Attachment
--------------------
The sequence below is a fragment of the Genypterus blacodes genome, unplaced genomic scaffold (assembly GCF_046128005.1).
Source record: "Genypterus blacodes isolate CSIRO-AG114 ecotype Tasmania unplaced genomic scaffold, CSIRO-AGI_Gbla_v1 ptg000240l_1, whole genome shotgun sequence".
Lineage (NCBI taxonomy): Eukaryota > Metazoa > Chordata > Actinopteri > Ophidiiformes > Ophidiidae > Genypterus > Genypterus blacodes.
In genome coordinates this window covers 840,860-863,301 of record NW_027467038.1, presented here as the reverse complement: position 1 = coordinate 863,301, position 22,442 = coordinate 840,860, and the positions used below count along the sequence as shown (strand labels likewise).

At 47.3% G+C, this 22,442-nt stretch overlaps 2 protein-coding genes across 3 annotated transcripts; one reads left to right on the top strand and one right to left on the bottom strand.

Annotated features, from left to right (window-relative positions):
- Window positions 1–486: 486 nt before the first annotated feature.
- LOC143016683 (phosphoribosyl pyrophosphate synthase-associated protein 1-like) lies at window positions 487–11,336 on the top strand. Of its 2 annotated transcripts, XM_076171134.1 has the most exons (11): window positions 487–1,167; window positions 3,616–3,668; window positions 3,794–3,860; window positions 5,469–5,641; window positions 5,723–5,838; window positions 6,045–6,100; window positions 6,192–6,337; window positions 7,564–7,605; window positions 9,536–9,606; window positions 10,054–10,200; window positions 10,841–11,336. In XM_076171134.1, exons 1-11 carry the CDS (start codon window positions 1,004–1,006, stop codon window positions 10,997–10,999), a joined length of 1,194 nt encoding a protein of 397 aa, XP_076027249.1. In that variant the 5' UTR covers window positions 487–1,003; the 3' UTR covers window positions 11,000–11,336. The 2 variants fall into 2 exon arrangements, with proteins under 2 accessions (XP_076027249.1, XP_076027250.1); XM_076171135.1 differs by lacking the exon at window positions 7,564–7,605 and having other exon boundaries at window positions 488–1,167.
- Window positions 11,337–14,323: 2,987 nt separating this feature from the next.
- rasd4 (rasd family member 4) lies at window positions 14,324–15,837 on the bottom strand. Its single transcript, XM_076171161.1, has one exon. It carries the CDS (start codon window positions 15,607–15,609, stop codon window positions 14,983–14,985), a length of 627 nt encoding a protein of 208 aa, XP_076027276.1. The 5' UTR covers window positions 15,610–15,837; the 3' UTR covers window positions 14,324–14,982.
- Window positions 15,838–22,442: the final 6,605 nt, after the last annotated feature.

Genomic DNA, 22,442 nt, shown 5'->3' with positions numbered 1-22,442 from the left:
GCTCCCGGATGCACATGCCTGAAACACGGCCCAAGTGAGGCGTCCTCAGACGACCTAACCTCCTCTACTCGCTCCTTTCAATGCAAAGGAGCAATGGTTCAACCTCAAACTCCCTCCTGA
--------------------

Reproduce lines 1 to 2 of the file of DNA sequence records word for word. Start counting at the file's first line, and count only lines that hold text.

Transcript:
The sequence below is a fragment of the Genypterus blacodes genome, unplaced genomic scaffold (assembly GCF_046128005.1).
Source record: "Genypterus blacodes isolate CSIRO-AG114 ecotype Tasmania unplaced genomic scaffold, CSIRO-AGI_Gbla_v1 ptg000240l_1, whole genome shotgun sequence".